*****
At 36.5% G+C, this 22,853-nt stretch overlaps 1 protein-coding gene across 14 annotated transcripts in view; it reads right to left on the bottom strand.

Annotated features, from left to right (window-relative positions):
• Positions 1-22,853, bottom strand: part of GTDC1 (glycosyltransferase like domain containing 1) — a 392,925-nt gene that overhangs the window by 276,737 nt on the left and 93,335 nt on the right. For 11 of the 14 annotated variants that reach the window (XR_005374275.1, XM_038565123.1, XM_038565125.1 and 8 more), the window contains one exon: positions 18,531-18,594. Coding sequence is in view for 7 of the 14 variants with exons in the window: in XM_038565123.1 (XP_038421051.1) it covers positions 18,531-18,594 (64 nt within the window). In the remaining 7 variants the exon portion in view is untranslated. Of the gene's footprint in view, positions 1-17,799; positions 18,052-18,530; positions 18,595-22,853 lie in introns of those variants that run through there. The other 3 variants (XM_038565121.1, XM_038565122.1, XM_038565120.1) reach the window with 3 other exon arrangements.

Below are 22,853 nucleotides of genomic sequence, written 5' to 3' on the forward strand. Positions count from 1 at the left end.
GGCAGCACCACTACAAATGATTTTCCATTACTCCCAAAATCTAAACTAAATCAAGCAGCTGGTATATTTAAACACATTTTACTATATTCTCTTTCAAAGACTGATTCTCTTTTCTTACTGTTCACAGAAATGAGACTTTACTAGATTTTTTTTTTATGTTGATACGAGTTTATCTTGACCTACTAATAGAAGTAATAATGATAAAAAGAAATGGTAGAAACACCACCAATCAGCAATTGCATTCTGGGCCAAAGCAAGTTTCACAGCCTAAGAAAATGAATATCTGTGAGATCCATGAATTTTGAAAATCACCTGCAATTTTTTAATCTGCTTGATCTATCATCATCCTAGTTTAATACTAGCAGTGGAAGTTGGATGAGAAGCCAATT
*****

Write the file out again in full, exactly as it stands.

At 36.5% G+C, this 22,853-nt stretch overlaps 1 protein-coding gene across 14 annotated transcripts in view; it reads right to left on the bottom strand.

Annotated features, from left to right (window-relative positions):
• Positions 1-22,853, bottom strand: part of GTDC1 (glycosyltransferase like domain containing 1) — a 392,925-nt gene that overhangs the window by 276,737 nt on the left and 93,335 nt on the right. For 11 of the 14 annotated variants that reach the window (XR_005374275.1, XM_038565123.1, XM_038565125.1 and 8 more), the window contains one exon: positions 18,531-18,594. Coding sequence is in view for 7 of the 14 variants with exons in the window: in XM_038565123.1 (XP_038421051.1) it covers positions 18,531-18,594 (64 nt within the window). In the remaining 7 variants the exon portion in view is untranslated. Of the gene's footprint in view, positions 1-17,799; positions 18,052-18,530; positions 18,595-22,853 lie in introns of those variants that run through there. The other 3 variants (XM_038565121.1, XM_038565122.1, XM_038565120.1) reach the window with 3 other exon arrangements.

Below are 22,853 nucleotides of genomic sequence, written 5' to 3' on the forward strand. Positions count from 1 at the left end.
GGCAGCACCACTACAAATGATTTTCCATTACTCCCAAAATCTAAACTAAATCAAGCAGCTGGTATATTTAAACACATTTTACTATATTCTCTTTCAAAGACTGATTCTCTTTTCTTACTGTTCACAGAAATGAGACTTTACTAGATTTTTTTTTTATGTTGATACGAGTTTATCTTGACCTACTAATAGAAGTAATAATGATAAAAAGAAATGGTAGAAACACCACCAATCAGCAATTGCATTCTGGGCCAAAGCAAGTTTCACAGCCTAAGAAAATGAATATCTGTGAGATCCATGAATTTTGAAAATCACCTGCAATTTTTTAATCTGCTTGATCTATCATCATCCTAGTTTAATACTAGCAGTGGAAGTTGGATGAGAAGCCAATT